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Picturing a World

Bel Salvage

When I read Philip Pullman’s new novel, La Belle Sauvage last fall, I noted with a little puzzlement that he has the hero, Malcolm, explain the name of his canoe by saying that an uncle owns a pub called La Belle Sauvage downriver.  Read More 
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Parentheses (in praise of)

In a fantasy story I’m working on, I sometimes put the narrator’s comments into parentheses. Neil Gaiman has said that, as a child, he fell in love with C. S. Lewis’s use of parentheses for chatty asides, which made him aware that  Read More 
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Searching for words

The conceptual artist Catherine Chaloux tickles my fancy. Although fantasy fiction is a part of my reading and writing life, I have not reacted to her witty, luscious work as a source of stories so much as illustrations of my imaginary self. This picture combines  Read More 
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Od Magic

Some of my favorite novels are fantasies. For a holiday treat, I read Patricia McKillip’s Od Magic. It is a lovely, lively story and I was specially interested in how McKillip interwove four plot lines. It allowed her to jump over the  Read More 
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Picture a story

Images inspire writing. Among my desktop folders, I have one for Pictures Demanding Stories—or, in Greer Gilman’s more potent term, Story-seeds. This image by Rovina Cai instantly called to mind Gilman’s work. I’m tickled pink that she agrees. Here’s hoping that one day she’ll tell us the story! (As for me, it's back to ANONYMITY and, well, to some other fiction that insists on being written.)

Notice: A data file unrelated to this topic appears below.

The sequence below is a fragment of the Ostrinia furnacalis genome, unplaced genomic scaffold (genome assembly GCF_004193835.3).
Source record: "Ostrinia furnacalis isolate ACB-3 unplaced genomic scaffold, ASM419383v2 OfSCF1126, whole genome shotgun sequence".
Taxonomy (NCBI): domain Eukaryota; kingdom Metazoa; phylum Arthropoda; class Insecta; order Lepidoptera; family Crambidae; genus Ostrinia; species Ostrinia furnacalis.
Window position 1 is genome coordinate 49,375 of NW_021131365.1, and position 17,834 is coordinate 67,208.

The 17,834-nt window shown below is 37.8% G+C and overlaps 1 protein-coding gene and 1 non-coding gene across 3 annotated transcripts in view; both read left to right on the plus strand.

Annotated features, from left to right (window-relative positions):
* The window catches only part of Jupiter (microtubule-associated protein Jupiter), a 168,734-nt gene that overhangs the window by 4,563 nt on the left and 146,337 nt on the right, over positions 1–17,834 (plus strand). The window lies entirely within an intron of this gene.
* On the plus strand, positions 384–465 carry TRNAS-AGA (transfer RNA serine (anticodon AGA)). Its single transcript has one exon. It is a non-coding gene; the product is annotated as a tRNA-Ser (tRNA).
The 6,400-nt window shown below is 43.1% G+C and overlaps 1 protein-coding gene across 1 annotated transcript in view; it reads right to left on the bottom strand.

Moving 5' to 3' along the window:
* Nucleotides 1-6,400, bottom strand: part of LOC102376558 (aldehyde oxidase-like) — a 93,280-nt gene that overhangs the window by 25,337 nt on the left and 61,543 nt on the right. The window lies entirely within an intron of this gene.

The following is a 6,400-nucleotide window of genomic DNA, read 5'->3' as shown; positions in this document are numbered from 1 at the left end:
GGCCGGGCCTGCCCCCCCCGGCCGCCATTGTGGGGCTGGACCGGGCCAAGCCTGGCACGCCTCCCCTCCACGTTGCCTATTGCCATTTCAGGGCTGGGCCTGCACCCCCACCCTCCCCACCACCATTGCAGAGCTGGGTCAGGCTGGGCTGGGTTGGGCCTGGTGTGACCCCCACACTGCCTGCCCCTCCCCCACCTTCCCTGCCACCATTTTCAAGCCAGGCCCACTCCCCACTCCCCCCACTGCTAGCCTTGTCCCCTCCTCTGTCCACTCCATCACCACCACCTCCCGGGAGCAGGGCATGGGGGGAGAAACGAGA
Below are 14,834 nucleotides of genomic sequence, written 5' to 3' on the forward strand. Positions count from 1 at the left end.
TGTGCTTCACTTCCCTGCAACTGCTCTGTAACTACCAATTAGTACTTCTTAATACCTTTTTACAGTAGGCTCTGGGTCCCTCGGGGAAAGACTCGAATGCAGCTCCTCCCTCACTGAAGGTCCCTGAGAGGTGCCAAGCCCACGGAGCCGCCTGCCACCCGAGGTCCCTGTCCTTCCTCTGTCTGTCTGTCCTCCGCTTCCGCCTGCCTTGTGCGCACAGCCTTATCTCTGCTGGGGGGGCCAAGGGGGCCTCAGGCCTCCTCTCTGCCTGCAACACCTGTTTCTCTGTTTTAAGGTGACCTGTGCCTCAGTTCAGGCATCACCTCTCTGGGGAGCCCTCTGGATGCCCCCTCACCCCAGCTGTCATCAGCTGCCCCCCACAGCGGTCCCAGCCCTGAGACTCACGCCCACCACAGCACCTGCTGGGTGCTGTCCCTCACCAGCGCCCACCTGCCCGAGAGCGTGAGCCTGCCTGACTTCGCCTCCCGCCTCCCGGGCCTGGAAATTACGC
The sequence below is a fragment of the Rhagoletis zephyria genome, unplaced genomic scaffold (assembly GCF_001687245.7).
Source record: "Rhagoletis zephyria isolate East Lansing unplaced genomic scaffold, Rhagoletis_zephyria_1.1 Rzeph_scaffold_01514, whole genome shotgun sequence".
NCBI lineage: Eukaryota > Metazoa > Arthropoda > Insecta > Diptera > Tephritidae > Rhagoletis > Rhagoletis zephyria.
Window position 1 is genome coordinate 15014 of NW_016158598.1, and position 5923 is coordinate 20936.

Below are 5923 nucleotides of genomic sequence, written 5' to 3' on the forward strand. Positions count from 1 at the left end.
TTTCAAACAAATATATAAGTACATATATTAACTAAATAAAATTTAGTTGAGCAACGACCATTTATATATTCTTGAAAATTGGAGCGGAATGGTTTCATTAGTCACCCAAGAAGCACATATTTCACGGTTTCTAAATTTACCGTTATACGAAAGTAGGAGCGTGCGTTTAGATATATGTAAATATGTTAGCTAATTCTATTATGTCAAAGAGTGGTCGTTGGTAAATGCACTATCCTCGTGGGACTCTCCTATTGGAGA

Thanks to Line and Colors for the post on Cai. Read More 
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Thoughts on writing

Blog tip: Writer, artist, and editor Terry Windling posts today on Stories that matter. She quotes other writers who share her philosophy (and mine) that real writing is what you must do because you can't not do it. The post is illustrated with fantasy images by Nadeshda Illarionova, whose pictures could easily inspire a fairy tale of your own. Check'em out! Read More 
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Windling and King

Blog tip: Any of you who read fantasy fiction know Terri Windling as a writer or editor. I have just stumbled across her blog Myth and Moor while researching Glasgow women artists (I think Amy Richardson may wind up in Glasgow). A visit to her page is a two-fer, Windling herself and Jessie M. King. Read More 
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